Cost of Syria’s war to blight future generations, charity says

 09 Mar 2016 - 0:00

Cost of Syria’s war to blight future generations, charity says
Children react as a Red Crescent convoy carrying humanitarian aid arrives in Kafr Batna, in the rebel-held Eastern Ghouta area, on the outskirts of the capital Damascus on February 23, 2016. AFP, AMER ALMOHIBANY

 

By Tom Esslemont

 

LONDON: The economic fallout from Syria’s war may be felt for generations because of the high number of children going without an education, an aid agency warned on Tuesday.

World Vision predicted the cost of recovery from the five-year conflict could spiral to almost $700 billion - close to the estimated total market value of U.S. tech giant Apple - even if it ended this year.

“The war in Syria has shattered the lives of over 8 million children. Unless we act now, this war won’t just affect a generation of children, but their children’s children,” said Tim Pilkington, Chief Executive of World Vision UK.

The United Nations says the conflict has left 2.8 million Syrian children out of school, more than a quarter of a million people dead and triggered an exodus of more than 4 million refugees.

The Syrian Centre for Policy Research estimates nearly 25 million years of schooling had been lost by the end of 2015, meaning a likely reduction in lifelong earnings, the report said.

Pilkington said rich governments needed to start thinking about Syria’s recovery now, to avoid their “post-war planning failures” after recent conflicts elsewhere.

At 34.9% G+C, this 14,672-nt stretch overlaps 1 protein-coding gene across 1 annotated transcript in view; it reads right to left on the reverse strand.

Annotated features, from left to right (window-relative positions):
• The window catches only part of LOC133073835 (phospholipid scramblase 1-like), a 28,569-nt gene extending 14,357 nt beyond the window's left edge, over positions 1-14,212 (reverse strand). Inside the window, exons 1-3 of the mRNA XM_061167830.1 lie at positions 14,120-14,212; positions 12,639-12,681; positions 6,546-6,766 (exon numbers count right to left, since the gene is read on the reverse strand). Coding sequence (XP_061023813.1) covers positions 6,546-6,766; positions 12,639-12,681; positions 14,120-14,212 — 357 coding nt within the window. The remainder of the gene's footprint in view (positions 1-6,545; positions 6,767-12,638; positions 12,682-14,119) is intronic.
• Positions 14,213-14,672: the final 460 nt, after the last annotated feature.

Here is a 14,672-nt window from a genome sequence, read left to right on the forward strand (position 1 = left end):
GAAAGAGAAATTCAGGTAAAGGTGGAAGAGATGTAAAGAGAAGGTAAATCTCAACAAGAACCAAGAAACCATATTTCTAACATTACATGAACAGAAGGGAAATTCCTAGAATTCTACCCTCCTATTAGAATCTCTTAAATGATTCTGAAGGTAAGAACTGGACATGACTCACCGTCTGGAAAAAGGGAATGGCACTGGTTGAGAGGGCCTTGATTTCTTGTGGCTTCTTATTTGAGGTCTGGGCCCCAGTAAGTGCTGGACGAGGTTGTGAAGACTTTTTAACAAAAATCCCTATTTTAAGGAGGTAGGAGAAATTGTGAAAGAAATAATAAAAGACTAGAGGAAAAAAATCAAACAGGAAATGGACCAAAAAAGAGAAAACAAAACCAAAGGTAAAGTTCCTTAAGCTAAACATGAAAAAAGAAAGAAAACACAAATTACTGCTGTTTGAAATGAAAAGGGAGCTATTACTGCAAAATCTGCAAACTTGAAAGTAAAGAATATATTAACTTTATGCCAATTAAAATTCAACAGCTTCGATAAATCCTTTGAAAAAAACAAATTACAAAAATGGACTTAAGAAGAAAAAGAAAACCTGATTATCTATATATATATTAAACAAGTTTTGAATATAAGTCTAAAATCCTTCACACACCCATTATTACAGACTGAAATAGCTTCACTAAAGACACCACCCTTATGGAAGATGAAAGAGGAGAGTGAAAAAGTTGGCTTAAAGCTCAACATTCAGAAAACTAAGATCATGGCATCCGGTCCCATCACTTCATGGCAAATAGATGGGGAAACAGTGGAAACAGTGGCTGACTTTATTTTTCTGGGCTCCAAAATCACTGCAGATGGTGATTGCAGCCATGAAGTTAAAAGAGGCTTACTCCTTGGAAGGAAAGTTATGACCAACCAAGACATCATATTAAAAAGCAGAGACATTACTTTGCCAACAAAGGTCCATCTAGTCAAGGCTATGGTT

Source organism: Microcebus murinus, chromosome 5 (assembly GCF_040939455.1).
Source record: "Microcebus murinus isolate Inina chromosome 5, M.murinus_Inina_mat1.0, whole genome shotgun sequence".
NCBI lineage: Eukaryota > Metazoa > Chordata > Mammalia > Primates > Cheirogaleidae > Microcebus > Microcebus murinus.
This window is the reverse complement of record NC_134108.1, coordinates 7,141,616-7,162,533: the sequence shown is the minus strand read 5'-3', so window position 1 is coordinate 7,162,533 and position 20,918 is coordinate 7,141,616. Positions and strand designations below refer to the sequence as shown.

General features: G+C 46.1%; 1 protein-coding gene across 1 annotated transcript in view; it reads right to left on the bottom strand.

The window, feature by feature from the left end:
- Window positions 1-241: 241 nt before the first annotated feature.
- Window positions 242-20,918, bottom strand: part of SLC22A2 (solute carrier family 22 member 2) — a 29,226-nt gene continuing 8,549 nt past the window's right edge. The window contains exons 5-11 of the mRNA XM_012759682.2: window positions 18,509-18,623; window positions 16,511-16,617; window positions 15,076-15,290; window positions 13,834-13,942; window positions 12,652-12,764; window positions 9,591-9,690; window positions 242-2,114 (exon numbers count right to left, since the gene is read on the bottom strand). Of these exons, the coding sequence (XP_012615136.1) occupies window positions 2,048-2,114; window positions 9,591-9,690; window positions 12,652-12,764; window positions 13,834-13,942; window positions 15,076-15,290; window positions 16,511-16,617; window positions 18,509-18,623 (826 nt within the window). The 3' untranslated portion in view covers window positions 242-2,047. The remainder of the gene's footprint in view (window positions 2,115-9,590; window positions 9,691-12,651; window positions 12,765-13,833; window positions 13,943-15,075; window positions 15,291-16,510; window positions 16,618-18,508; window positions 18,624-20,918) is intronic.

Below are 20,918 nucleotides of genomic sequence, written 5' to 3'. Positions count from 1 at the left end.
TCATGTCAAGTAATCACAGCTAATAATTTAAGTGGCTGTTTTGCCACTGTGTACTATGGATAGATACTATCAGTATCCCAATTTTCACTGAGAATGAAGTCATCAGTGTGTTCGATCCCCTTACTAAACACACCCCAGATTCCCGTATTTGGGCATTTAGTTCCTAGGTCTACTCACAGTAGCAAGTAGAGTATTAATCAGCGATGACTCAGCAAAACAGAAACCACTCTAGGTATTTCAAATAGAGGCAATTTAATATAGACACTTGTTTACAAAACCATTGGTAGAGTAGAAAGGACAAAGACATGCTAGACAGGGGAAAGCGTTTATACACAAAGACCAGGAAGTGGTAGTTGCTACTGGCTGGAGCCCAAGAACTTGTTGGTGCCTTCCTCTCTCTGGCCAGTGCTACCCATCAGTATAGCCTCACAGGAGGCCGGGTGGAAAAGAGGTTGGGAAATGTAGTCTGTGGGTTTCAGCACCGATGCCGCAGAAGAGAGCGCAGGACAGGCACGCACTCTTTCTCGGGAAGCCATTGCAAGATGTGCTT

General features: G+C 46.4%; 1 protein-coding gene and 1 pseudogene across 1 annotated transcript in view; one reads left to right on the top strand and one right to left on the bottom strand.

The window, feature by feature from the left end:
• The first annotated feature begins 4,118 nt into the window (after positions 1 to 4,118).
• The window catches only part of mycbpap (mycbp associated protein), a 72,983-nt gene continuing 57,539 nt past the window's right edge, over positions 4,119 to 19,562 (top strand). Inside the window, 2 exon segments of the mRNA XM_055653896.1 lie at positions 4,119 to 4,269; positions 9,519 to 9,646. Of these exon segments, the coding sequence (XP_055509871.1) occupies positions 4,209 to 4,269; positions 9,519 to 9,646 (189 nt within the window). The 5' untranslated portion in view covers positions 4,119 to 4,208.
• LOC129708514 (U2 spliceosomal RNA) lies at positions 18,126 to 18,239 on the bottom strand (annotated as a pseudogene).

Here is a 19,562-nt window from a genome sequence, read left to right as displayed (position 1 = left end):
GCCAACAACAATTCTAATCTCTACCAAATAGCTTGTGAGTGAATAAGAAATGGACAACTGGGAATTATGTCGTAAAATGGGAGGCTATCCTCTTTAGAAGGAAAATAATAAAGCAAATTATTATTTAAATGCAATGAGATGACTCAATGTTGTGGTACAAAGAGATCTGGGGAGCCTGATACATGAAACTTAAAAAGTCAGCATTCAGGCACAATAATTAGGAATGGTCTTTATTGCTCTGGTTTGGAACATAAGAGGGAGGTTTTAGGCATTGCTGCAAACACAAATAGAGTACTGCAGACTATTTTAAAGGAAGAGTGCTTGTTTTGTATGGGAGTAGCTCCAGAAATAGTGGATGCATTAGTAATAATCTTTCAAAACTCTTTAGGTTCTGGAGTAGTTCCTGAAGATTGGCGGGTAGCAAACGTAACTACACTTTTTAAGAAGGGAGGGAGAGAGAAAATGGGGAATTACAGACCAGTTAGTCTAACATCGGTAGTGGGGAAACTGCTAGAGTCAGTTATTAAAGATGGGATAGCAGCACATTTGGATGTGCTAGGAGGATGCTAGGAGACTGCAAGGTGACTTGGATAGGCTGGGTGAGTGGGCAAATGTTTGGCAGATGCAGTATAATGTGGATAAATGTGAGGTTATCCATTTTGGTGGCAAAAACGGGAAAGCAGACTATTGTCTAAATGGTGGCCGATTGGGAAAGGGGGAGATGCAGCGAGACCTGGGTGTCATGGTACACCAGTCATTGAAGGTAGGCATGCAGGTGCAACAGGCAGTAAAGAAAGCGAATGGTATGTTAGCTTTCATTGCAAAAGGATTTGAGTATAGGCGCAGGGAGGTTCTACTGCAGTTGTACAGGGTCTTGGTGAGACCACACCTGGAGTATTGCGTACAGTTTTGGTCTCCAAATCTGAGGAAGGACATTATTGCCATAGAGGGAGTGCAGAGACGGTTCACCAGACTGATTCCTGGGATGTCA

STARK FINDINGS

World Vision analysed data from the World Bank, the United Nations and the Total Economy Database to estimate how much Syria’s economy would have grown had the country remained stable.

It found the cost of the conflict to date had swollen to $275 billion in lost growth alone. The growth rate had at times dipped to nearly 25 percent less than if war had not broken out, the report said.

Even if the war were to end this year, it would take at least 10-15 years for Syria’s gross domestic product per capita to recover to pre-conflict levels, the research found.

“This optimistic scenario would swell the total cost of the war to up to $689 billion,” the report said.

But World Vision said the expense would spiral to $1.3 trillion, roughly the same as Spain’s total annual GDP, if the war continued for another five years.

The war has also taken its toll on Syria’s neighbours, especially Lebanon and Jordan, whose exports to Syria have shrunk dramatically, the report said.

World Bank data showed that the direct cost to the Lebanese government of hosting Syrian refugees stood at just over $1 billion between 2012 and 2014, because of increased demand for electricity and public services like education, the report said.

The data showed that Jordan had seen a $0.9 billion rise in public spending between 2012 and 2013 due to the influx of refugees.

The impact of the conflict on Turkey’s economy was negligible or “moderately positive”, because the influx of refugees had also generated higher-wage jobs for Turkish workers, the report said.

But the lives of those displaced within Syria were feeling the greatest strain, World Vision UK’s boss said.

“With their homes, schools and hospitals bombed and their friends and families killed, many have been forced into appalling living conditions and abject poverty,” Pilkington said.

The report’s authors found that Syria’s oil revenues, which accounted for a quarter of all government revenue before the outbreak of war in 2011, had halved.

Meanwhile public debt relative to GDP had burgeoned to 126 percent in 2013 from 23 percent in 2010, the report said, quoting the Syrian Centre for Policy Research.

“Faced with their suffering, it’s hard to think in terms of cold economic costs,” Pilkington said. “But financial loss translates into human loss. We must prepare the ground for peace now.”

(Reporting By Tom Esslemont, editing by Tim Pearce)

Thomson Reuters Foundation